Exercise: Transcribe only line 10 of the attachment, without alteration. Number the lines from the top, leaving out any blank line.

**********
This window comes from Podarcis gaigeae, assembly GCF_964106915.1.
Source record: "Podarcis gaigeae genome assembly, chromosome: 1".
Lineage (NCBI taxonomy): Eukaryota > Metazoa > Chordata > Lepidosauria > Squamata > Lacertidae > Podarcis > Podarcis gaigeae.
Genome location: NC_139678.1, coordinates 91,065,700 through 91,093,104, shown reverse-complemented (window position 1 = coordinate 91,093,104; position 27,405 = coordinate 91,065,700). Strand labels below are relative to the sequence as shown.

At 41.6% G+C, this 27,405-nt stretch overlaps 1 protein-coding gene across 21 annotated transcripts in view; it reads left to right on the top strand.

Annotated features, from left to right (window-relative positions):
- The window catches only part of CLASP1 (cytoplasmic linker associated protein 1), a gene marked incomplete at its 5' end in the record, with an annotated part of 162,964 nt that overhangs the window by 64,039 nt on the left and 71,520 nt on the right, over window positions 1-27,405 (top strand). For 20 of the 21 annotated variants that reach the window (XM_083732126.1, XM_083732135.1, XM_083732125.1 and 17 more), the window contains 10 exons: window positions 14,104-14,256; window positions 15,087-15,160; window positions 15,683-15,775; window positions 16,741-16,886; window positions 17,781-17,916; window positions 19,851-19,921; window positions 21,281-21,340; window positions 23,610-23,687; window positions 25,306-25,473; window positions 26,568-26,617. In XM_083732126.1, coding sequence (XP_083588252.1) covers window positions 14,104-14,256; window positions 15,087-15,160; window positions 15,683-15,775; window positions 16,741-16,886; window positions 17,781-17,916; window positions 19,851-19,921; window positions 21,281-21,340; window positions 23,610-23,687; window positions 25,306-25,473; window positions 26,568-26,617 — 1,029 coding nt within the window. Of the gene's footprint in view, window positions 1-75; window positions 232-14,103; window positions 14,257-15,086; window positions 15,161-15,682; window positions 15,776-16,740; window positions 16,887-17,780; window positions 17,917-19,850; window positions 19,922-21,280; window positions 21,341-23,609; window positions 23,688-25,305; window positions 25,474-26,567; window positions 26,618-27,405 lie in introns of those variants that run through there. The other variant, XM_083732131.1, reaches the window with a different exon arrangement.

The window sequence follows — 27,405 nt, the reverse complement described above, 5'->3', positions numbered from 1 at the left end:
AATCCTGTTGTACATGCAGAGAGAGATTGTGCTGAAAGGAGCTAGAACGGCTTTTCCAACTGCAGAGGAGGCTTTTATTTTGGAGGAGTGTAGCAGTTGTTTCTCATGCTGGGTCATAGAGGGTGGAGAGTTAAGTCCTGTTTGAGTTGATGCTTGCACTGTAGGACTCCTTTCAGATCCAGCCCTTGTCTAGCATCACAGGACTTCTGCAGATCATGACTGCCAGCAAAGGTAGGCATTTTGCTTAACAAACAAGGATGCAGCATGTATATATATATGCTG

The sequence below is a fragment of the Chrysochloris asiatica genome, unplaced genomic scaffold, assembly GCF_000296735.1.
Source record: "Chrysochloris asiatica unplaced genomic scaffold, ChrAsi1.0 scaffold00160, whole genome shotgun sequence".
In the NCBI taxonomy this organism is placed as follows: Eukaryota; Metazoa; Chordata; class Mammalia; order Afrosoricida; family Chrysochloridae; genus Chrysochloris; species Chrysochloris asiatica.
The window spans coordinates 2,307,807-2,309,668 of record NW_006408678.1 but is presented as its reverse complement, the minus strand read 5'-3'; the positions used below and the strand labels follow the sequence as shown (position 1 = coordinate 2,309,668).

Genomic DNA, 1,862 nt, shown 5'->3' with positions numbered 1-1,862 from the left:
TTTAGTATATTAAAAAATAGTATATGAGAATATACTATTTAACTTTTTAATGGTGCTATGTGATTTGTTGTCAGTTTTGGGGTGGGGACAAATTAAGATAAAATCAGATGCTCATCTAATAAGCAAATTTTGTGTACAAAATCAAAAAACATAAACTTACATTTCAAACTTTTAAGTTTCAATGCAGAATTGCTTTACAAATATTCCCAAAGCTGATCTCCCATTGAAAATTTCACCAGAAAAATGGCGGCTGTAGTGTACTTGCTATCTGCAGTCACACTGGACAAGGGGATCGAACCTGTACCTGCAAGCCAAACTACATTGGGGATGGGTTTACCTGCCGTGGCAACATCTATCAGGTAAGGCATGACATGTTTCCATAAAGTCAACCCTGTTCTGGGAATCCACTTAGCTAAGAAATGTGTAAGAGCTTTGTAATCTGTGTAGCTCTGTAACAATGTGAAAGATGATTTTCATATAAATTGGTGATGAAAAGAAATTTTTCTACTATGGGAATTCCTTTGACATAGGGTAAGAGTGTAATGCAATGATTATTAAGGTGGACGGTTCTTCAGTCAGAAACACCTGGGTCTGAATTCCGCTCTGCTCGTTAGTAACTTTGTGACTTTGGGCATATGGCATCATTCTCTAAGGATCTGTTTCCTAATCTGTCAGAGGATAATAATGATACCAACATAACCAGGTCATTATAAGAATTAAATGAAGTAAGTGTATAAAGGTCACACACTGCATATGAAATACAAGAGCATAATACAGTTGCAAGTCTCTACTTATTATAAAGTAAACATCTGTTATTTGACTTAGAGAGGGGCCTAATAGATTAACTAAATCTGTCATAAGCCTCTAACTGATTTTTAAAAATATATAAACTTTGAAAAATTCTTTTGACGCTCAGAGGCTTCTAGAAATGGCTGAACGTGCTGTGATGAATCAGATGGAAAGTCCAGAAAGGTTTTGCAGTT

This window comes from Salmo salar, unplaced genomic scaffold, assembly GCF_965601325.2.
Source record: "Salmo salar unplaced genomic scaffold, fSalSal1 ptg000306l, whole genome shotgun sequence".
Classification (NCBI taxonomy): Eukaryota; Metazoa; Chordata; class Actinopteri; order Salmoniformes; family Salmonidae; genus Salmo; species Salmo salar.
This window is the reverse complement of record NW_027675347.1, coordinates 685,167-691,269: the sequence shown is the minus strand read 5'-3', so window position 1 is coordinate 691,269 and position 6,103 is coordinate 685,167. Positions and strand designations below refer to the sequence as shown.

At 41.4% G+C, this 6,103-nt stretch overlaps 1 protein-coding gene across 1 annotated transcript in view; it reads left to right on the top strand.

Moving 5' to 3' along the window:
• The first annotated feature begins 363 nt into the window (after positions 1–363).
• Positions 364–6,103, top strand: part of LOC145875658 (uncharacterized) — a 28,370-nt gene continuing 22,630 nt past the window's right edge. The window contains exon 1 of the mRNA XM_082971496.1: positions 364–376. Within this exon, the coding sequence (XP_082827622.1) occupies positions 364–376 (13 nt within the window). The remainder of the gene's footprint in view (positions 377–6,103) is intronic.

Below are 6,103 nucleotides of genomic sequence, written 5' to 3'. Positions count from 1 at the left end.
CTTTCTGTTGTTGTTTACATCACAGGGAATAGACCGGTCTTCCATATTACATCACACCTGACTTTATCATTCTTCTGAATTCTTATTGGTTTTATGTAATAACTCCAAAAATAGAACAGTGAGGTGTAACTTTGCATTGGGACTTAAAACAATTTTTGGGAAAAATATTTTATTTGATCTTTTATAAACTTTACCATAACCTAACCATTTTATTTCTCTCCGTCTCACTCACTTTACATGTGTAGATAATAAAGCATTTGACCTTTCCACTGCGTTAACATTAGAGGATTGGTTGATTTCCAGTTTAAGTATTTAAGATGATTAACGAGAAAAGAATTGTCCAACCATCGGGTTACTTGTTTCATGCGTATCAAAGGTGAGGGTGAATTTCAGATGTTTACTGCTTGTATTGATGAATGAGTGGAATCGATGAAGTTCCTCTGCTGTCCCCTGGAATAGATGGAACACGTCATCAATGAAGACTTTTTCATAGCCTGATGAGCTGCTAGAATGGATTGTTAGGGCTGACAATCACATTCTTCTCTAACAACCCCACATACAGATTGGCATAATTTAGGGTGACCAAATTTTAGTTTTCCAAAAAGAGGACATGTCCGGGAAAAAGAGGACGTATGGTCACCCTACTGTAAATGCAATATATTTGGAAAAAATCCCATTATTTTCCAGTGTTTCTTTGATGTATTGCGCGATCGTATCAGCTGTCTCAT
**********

The sequence below is a fragment of the Chrysochloris asiatica genome, unplaced genomic scaffold, assembly GCF_000296735.1.